Fundsupermart charges an additional 0.875% per quarter (0.35% per year). So the same Schroder fund you will have to pay 1.33% + 0.35% = 1.68%

Endowus access fees for cash investments

Cash amount investedAccess Fees
<S$200,0000.60%
S$200,001 to S$1,000,0000.50%
S$1,000,001 to S$5,000,0000.35%
S$5,000,001 and above0.25%
Endowus Access Fees

However, Endowus access fee for SRS is 0.4% flat for any amount invested. So for the same Schroder Asian Growth fund, if you had invested via SRS with Endowus, your TER will be 0.77% + 0.4% = 1.17%

FundTypeTotal Expense RatioTrailer Fee RebateTER net trailer fee rebateEndowus Access FeeActual TER
Schroder Asian Growth FundDomestic1.33%-0.56%0.77%0.4%1.17%
Infinity Global Stock Index FundInternational0.74%-0.28%0.46%0.4%0.86%
Eastspring Singapore Select Bond FunDBond 0.62%-0.17%0.46%0.4%0.86%
Overall Expense Ratio0.92%

It turns out our three fund TER becomes more expensive with Endowus despite the trailer fee rebate. This is because of the additional access fee charged by Endowus. So, in order to fully make the access fee worth it, we would need to make changes in our portfolio.

Making full use of the access to Dimensional and PIMCO funds via Endowus, here are some three fund portfolios:

Factor Tilted (Value, Small, Profitability) Three Fund Portfolio:

FundTypeActual TER After Rebate and Access FeeWeigh
Dimensional Pacific Basin Small Companies FundDomestic1.04%20%
Dimensional World Equity FundInternational0.80%40%
PIMCO GIS Global Bond FundBond 0.89%40%
Overall Expense Ratio0.91%

If you believe in growth – three fund portfolio targeting growth

FundTypeActual TER After Rebate and Access FeeWeigh
Schroder Asian Growth FundDomestic1.17%20%
United Global Quality Growth FundInternational1.56%40%
PIMCO GIS Global Bond FundBond 0.89%40%
Overall Expense Ratio1.21%

Or you want to double down on dividends:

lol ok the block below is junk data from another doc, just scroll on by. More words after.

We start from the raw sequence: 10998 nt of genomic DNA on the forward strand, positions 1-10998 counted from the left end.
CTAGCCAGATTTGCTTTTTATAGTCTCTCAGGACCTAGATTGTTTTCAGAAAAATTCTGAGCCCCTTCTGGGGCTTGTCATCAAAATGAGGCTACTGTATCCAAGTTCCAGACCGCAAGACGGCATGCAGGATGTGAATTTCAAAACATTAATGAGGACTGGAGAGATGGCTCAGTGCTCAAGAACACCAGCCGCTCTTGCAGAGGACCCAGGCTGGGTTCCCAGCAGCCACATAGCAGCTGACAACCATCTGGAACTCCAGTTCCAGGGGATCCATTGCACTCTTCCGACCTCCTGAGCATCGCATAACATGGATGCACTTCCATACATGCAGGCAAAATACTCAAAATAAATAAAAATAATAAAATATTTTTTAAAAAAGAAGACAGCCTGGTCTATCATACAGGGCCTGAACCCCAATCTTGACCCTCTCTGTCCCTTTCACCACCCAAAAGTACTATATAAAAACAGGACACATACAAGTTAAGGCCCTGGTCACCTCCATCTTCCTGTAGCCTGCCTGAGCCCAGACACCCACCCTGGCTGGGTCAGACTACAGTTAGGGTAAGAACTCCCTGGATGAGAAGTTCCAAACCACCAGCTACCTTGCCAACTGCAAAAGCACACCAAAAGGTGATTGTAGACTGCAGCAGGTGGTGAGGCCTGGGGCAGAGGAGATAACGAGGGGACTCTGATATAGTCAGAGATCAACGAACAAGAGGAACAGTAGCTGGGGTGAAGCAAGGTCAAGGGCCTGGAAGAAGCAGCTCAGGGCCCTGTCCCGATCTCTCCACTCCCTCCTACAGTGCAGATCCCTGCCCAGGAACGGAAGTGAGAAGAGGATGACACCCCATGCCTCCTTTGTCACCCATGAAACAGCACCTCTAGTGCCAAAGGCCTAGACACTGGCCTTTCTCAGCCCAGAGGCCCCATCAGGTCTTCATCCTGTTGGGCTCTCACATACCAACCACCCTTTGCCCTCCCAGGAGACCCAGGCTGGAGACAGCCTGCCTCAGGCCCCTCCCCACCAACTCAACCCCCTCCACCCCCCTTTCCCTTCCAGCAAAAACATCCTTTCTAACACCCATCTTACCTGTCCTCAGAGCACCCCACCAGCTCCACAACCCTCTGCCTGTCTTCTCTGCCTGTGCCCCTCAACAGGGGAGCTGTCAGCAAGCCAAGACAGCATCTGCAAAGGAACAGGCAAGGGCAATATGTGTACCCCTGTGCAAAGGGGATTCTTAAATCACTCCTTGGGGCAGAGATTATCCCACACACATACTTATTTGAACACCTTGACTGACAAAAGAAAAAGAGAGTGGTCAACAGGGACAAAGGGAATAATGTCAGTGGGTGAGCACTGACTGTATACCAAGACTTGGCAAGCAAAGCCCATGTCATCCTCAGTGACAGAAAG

FundTypeActual TER After Rebate and Access FeeWeigh
FSSA Dividend AdvantageDomestic1.61%20%
Aberdeen Standard Global Dynamic Dividend FundInternational1.38%40%
PIMCO GIS Global Bond FundBond 0.89%40%
Overall Expense Ratio1.23%

Endowus offers much more funds and I think if you are investing more than 200k, you could consider using the Endowus Fund Smart to set up your own DIY three-fund portfolio with cash.

Sign up for an Endowus account with my referral link and we both will get $20 in access fee credit.

Use The Roboadvisors

Another alternative is to just go ahead with Roboadvisors and you will not need to make your own three fund portfolio. All roboadvisors offer diversified portfolios and are easy to maintain and set up.

Conclusion

Passive investors should not just limit themselves to ETFs for their portfolios. Unit trusts should be part of their consideration as well. There are more unit trusts options available for the Singapore market compared to ETFs and the costs of unit trusts have been also trending downwards.

Unit trusts also take away complexity of foreign currencies and making trades – the fund manager will manage these for you with a small fee. This makes it ideal for the smaller investors who want to make small regular contributions without worrying about commission fees and fx rates.

Although most of the funds mentioned above are actively managed, the fees are still kept at a reasonable rate. So, you get managers who are seeking alpha and help manage downside risks. The key is keeping investment costs low.

The world is not black and white. Markets are not completely efficient or inefficient. So, likewise, we should be more nuanced in our investment choices and choose the best we feel for our situation – you should not stubbornly stick to one strategy or investing passive or active but embrace a bit of both.

So what about my own portfolio? I am probably going to use a mixture of ETFs and Unit Trusts. I will continue holding on to the A35 (Bond ETF) and the CLR (REIT ETF) and slowly buy into Endowus Fund Smart and buy into Dimensional or other funds listed on their platform.

Author: Fatty's Finance

Finance is like health. It becomes an issue if it is not well maintained. I want to help you get back in shape!

5 thoughts

    1. Thanks for pointing it out! I totally missed the hidden platform fees on FSM. Hence, I have updated to use the Poems or dollardex platforms for funds.

      After adding the platform fees, the same portfolio in Endowus FundSmart becomes cheaper than if held in the FSM platform.